Also, consider whether you're more comfortable opening a checking account with a traditional or online bank. Banking exclusively online means you don't have branch access but you may pay fewer fees for a checking account. Some online checking accounts, such as Ally’s Interest Checking, also allow you to earn interest on your balance.

According to Yang, you should view the account as your daily workhorse, whether you choose an online or traditional bank. “People should think of a checking account as a place to keep money that they want access to for typical, everyday expenses,” she said. 

Consider Using a Credit Card, Too

If you're concerned about paying banking fees for overdrafting or not meeting a minimum balance requirement, credit cards could help. Using a credit card to pay for everyday spending, for instance, while reserving your checking account for paying bills might make it easier to budget your checking account balance and avoid fees.

At the same time, you may be able to earn money-saving rewards such as points, cash back, or travel miles by using a credit card. 


The most important thing to remember is that using a credit card only saves you money if you avoid paying interest charges. To do that, you'll need to pay your balance in full each month.

How Much to Keep in a Savings Account

The amount you should keep in savings may hinge on what you're saving money for. If your savings account serves as your emergency fund, for example, then you may want to aim for anywhere from three to six months' worth of expenses. The actual dollar amount will vary based on what your monthly expenses are and how many months’ worth you choose to save.

Remember, this is money you're saving for emergencies and unexpected expenses, like if you lose a job or need to pay for car repairs—not a family vacation or a home renovation project.

On the other hand, you might base how much you should keep in savings on whatever goal you're saving for. For example, if you want to earmark $15,000 to remodel your bathroom, that's the amount you'd want to have in your savings account. If you're saving for a down payment on a home, you may be shooting for at least $10,000 or more.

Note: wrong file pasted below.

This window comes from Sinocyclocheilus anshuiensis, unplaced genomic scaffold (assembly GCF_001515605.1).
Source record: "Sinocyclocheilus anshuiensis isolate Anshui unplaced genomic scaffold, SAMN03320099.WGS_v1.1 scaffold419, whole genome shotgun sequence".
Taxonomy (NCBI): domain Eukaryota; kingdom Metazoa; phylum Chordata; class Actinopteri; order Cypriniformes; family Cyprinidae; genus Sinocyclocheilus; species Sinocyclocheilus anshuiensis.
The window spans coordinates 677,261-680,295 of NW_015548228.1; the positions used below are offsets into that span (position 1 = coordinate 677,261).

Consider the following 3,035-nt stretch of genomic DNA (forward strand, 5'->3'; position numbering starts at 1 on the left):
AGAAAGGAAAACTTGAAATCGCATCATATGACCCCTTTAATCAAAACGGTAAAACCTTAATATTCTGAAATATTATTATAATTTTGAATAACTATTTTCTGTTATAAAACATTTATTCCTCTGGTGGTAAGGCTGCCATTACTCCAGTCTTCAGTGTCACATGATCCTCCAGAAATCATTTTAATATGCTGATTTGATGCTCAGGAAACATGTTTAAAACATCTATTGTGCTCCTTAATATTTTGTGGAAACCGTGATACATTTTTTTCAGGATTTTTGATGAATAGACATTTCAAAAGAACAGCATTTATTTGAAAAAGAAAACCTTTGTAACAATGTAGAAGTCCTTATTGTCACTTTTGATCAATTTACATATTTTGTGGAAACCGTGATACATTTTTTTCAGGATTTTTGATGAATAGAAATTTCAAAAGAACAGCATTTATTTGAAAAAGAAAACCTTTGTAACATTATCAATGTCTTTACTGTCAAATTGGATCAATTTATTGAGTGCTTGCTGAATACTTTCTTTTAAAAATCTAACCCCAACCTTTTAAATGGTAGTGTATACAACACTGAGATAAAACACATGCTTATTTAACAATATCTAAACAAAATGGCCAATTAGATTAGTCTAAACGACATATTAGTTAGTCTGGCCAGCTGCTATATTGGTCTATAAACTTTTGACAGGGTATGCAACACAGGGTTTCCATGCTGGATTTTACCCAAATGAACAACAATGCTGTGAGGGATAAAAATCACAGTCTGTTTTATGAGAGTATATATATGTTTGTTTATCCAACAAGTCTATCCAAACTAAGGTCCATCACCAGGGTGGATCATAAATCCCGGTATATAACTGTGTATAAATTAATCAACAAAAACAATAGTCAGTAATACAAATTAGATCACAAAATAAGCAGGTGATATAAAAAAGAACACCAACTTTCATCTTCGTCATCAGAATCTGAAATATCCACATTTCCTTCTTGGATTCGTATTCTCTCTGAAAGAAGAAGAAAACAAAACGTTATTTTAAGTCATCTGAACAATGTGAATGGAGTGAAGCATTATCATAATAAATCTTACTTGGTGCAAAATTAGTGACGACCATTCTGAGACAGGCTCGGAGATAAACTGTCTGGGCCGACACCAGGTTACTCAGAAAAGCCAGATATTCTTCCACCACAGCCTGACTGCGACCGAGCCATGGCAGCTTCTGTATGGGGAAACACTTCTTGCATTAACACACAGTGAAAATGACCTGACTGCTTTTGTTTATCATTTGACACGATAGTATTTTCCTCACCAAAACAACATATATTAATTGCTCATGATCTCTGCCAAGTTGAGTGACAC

Remember that the Federal Deposit Insurance Corporation (FDIC) insures single-owner deposit accounts for up to $250,000 across all accounts you own.

Keep in mind that money held in savings isn't meant to be tapped into frequently the way a checking account would be. Your bank may limit you to a certain number of withdrawal transactions per month. If you go over that number your bank could:

  • Charge you an excess withdrawal fee
  • Convert your account to a checking account
  • Close it altogether

According to Milton, sending your excess money to a savings account can protect you, too. “(Another) reason to keep the rest of your money in a savings account is security,” he said. “ATMs, debit cards, and online payment credentials are all opportunities for crooks, and segregating any excess balances into a savings account can not only earn additional interest, but it is a wise safety precaution.”

Tips for Choosing a Savings Account

Similar to choosing a checking account, it's important to look at the basics when choosing a savings account:

  • Minimum deposit required to open
  • Monthly maintenance or minimum balance fees
  • Banking products and services

You should also look closely at the annual percentage yield (APY) a bank is offering for savings accounts. The higher the APY, the more your money could grow over time through the power of compounding interest.


While some more traditional banks still offer less than 0.50% APY, you may be able to open a high-yield savings account and earn much more than that on your monthly balance.